The opposite of love isn’t hate,” Elie Wiesel famously said, “it’s indifference.” I originally learned this is seventh grade from a teacher discussing the tumultuous relationship between King David and his son Avshalom, describing the immense pain David felt upon learning of his son’s death despite the incalculable pain that Avshalom had caused him. This referred to human relationships, but the inherent message stayed with me. Human relationships are microcosms of our relationship with God.
For anyone who has grappled with their relationship with God (and there can be no authentic relationship without various emotions to grapple with sometimes), anger is a sometimes familiar feeling. It accompanies the perception that some situations are unfair and unjust. As someone who went to religious Jewish schools for all of my pre-college education, love of God was always placed first and foremost on the table. Sure, some holy men, notably Moses, questioned God’s intentions sometimes. But the more contemporary stories we heard were of noted Rabbis who did not question God despite excruciating difficulties, but accepted everything He does with love. There is a lesson in that, too, and often anger toward God is carried privately as it reaches to the core of our ability to grapple with and invest in a personal relationship. But as in any significant relationship, our negative emotions will get in the way sometimes, and only by working through them can we arrive at new levels of appreciation and greater love for the recipient – and ourselves. This is how it should be.
When visiting my in-laws shortly after getting married, I proudly took my newly minted hair coverings and spent time each morning deciding which styles and colors to wear. There was a reason for this other than being excited about the new mitzvah I was undertaking. My husband’s family lives in a small town where the only perpetual Jews are a dwindling handful of Holocaust survivors. The newer generation have all intermarried. The only outwardly religious people one sees on a neighborhood walk are nuns, and though I feel a certain camaraderie with them since we are the only ones covering our hair for religious reasons, that’s where the similarities and comfort end. At first I was excited to be the “proud Jew” with an obvious hair covering, but I noticed that my newfound enthusiasm slowly diminished over subsequent trips. I also noticed that when I was around people who were not religious, in any place, I’d try to avoid sounding obviously religious (even though it was obvious that I was). I’d switch scarves for berets, and slightly change my language to avoid using Hebrew/Jewish-ized words even if the company I was in would understand them.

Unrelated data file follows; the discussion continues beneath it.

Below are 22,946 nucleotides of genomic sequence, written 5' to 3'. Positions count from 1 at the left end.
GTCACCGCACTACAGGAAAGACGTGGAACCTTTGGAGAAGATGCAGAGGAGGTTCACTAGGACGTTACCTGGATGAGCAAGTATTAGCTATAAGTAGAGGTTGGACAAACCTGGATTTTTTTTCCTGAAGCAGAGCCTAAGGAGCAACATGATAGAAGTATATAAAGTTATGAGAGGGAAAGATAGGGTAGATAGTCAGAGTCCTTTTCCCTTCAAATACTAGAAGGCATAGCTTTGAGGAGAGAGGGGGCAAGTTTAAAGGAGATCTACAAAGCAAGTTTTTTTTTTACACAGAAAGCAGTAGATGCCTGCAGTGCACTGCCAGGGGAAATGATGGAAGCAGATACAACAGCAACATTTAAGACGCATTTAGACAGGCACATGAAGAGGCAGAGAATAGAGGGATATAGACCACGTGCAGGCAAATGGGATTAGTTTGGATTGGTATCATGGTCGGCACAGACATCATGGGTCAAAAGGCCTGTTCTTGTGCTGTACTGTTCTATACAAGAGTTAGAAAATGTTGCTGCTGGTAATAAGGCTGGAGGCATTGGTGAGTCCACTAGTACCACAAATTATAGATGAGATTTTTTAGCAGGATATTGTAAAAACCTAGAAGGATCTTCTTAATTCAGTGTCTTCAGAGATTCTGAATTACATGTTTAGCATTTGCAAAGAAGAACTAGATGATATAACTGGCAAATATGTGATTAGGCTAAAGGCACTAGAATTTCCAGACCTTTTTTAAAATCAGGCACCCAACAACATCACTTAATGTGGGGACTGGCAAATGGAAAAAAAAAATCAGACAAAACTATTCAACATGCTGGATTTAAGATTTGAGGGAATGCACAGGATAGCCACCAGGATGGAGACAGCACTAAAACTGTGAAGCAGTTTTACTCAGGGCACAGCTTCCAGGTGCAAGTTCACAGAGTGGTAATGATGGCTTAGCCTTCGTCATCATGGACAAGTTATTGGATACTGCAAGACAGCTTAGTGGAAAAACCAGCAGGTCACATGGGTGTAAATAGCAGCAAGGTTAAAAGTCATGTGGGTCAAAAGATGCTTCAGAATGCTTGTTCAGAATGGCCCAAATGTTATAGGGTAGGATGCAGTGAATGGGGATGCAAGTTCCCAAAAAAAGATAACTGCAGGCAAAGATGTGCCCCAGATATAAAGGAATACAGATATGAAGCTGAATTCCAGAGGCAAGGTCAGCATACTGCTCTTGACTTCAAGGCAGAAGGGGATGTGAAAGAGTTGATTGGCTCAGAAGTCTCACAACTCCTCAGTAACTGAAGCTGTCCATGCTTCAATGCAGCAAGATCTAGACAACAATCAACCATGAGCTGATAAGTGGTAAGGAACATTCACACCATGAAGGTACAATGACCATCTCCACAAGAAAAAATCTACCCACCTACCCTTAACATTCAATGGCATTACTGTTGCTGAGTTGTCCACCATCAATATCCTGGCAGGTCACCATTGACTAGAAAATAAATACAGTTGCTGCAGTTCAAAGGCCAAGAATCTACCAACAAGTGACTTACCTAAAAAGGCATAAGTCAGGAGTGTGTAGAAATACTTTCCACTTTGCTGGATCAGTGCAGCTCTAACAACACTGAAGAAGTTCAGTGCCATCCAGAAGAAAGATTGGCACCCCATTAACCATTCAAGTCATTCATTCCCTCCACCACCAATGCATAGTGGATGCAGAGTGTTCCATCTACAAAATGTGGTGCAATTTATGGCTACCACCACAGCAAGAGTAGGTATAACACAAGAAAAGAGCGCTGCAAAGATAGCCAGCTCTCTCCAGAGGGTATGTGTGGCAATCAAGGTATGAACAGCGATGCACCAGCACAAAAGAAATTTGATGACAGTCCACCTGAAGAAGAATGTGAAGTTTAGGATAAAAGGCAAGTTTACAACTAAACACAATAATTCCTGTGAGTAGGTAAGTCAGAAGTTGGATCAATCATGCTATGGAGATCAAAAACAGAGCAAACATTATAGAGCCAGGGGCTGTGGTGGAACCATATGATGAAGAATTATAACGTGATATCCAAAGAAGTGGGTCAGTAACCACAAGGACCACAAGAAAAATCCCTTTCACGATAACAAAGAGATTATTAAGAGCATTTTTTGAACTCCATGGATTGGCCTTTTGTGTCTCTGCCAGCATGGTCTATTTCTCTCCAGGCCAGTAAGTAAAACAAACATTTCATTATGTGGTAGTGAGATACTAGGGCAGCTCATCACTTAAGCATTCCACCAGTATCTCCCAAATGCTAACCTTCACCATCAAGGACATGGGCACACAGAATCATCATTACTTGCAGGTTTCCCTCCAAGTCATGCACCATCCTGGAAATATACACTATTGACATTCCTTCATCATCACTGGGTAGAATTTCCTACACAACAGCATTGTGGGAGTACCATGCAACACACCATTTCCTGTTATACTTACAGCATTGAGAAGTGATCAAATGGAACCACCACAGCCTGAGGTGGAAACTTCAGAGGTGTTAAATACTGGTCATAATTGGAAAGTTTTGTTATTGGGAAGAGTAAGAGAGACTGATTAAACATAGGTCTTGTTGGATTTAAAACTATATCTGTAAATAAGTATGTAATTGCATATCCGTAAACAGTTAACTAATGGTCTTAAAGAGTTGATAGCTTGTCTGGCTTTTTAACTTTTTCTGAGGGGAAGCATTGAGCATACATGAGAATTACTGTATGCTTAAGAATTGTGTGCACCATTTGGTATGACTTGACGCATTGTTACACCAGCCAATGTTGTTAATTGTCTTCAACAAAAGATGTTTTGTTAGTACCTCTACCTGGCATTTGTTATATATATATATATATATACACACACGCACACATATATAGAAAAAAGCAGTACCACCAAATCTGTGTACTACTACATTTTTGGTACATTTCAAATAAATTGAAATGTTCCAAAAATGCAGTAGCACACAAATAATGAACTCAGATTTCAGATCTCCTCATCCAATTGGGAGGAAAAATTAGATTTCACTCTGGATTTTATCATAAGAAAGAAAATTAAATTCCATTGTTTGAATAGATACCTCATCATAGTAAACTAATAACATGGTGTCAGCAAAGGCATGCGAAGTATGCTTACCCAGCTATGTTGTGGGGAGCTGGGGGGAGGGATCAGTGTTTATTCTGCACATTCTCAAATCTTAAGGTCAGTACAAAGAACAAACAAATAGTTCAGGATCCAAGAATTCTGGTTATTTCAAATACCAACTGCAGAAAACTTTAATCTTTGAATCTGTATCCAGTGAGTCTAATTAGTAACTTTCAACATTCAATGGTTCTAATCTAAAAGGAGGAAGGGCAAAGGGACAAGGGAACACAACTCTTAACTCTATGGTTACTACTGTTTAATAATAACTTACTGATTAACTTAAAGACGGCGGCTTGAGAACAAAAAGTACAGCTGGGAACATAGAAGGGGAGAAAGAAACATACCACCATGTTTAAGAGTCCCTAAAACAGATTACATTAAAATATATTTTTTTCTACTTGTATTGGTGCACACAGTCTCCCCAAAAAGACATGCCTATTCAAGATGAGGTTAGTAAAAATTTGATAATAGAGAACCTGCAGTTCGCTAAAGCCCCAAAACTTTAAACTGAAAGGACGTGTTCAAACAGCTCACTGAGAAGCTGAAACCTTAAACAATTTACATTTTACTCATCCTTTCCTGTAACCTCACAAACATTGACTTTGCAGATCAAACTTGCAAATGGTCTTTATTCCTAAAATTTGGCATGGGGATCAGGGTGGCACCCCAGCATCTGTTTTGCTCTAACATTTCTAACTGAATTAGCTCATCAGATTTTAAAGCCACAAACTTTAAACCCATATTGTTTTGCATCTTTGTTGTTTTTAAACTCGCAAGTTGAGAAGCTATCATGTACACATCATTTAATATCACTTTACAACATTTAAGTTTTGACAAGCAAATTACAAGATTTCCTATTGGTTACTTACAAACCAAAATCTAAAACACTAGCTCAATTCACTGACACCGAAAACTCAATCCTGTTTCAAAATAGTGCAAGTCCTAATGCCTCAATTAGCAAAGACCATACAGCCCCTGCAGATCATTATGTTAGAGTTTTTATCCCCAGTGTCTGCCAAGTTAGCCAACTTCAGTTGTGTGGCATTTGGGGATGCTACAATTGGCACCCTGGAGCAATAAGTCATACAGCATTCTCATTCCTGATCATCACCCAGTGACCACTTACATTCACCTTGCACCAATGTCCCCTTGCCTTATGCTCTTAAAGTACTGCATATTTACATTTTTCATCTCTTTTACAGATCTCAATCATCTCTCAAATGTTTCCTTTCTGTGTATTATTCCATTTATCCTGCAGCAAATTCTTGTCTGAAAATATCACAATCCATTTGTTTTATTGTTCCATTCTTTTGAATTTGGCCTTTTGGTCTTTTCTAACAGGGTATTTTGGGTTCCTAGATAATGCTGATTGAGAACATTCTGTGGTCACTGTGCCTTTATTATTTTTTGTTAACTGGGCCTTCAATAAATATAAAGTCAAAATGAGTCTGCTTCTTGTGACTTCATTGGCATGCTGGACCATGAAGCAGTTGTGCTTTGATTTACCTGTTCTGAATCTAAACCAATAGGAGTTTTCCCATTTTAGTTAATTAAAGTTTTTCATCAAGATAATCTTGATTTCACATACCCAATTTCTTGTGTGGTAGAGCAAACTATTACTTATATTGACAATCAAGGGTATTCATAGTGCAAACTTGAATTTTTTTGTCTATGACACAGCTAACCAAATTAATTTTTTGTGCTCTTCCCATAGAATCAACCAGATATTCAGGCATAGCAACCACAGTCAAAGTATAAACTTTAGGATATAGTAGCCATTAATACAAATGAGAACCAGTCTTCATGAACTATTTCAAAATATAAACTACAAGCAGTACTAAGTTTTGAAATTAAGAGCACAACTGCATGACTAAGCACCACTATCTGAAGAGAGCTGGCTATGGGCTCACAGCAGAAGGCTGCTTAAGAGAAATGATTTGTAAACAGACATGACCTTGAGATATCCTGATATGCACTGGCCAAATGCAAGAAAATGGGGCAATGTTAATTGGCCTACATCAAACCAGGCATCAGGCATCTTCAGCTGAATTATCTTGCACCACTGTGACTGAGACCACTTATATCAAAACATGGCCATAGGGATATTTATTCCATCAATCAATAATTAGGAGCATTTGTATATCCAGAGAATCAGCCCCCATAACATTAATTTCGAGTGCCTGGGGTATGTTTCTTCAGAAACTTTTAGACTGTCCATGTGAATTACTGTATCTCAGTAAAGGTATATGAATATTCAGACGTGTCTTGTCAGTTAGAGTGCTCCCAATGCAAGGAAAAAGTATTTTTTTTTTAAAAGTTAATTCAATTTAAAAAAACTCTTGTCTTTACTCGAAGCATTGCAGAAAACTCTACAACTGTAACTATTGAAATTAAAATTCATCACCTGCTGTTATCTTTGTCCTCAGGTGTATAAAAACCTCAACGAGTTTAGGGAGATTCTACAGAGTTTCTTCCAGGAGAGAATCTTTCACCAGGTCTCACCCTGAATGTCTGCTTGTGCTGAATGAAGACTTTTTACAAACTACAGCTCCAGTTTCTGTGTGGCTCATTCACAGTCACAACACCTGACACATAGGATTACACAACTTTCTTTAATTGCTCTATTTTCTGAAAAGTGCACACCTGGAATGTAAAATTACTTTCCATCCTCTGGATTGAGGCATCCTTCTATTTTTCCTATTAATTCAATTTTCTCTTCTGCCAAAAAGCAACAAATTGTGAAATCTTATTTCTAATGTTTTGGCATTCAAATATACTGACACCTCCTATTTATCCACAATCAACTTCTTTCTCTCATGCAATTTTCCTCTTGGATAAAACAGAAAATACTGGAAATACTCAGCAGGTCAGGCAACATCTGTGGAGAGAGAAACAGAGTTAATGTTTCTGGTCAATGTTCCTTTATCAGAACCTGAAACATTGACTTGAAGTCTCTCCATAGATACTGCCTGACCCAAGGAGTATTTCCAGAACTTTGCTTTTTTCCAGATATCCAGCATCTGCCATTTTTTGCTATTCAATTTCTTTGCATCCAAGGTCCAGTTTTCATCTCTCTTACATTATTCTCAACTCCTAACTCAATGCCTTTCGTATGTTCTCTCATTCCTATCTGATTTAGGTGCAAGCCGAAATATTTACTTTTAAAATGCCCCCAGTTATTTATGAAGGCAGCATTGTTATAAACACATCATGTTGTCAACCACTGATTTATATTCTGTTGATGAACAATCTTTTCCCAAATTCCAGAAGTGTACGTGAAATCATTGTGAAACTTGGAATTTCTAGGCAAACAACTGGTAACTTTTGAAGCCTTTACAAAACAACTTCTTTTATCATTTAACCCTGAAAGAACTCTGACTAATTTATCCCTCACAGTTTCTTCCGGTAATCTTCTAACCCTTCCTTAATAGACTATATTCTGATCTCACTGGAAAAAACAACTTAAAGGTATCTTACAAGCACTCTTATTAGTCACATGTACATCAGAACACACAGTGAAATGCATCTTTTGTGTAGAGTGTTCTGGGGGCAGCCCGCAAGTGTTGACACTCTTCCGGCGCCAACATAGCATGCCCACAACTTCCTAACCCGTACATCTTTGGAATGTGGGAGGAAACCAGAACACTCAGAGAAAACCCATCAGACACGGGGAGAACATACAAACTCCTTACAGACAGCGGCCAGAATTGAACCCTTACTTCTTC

In most situations, this was not based in fear of anti-Semitism. I realized that I was behaving as if I were embarrassed of God, like He was something I only dwelled on in private. And I realized something else: God doesn’t need my approval. My embarrassment is my insecurity. God is constant, and the depth of our relationship depends on the work I put into it. As King David wrote in Psalms, “God is your shadow on your right hand”; just as shadows copy our own movements and are constantly there, so one of the qualities of God is to be as close to us as we are to Him. As with any honest conversation with oneself, this led me to question why I was feeling embarrassed and why I felt like I had to hide such a major part of me. A relationship with God is as real and as inescapable as a relationship with oneself. If you’re not honest with yourself, you can’t be honest with your Creator.
Examining one’s relationship with God opens treasure halls of self-knowledge. And unlike relationships with other people, God will always be there, never changing: we can pick up where we left off without needing to first repair the feelings of the other half of the relationship. It is at once a subliminal and supremely self-centered relationship, because in the end, it’s all about discovering ourselves and how to get back to that level of closeness we all know on a deep spiritual level. God doesn’t need our approval – but we need our own in order to be comfortable in our soul relationship. Insecurity is the scourge of relationships. Learning to love yourself is learning to love your Creator.
“Holding space” is all the rage in relationship wisdom these days. The commonly used example is sitting with a child who is having a meltdown, and not saying or doing anything, but rather simply just being present. The idea is that the presence of someone who is peaceful, non-judgmental – and has zero expectations in the moment – in and of itself creates a calming environment.
Some years ago a friend of mine went through an arduous divorce. After many months of waiting, she was finally scheduled to received her Get at the Beis Din. I offered to accompany her, knowing she’d be going alone. It was a quiet, short ceremony. Afterwards I dropped her off at home and continued on with my day. Years later we were discussing that morning and she said “You know what I remember? How you came with me and just stood next to me. You didn’t say anything or do anything, but your presence there was gentle and made me feel calmer and cared for.”
Feeling anger, shame, and a cornucopia of other emotions are meant to serve as impetuses to delve deeper into oneself. They should not be erased, but replaced in a wholesome way. King David waited hopefully until the day of his son’s death – during lonely months and years spent on the run – for their relationship to be repaired. There was no indifference.
God doesn’t expect us to accept everything unquestioningly, but He does expect us to put in the efforts needed to create a meaningful relationship. He’s always there, waiting, even if quietly. There is no indifference.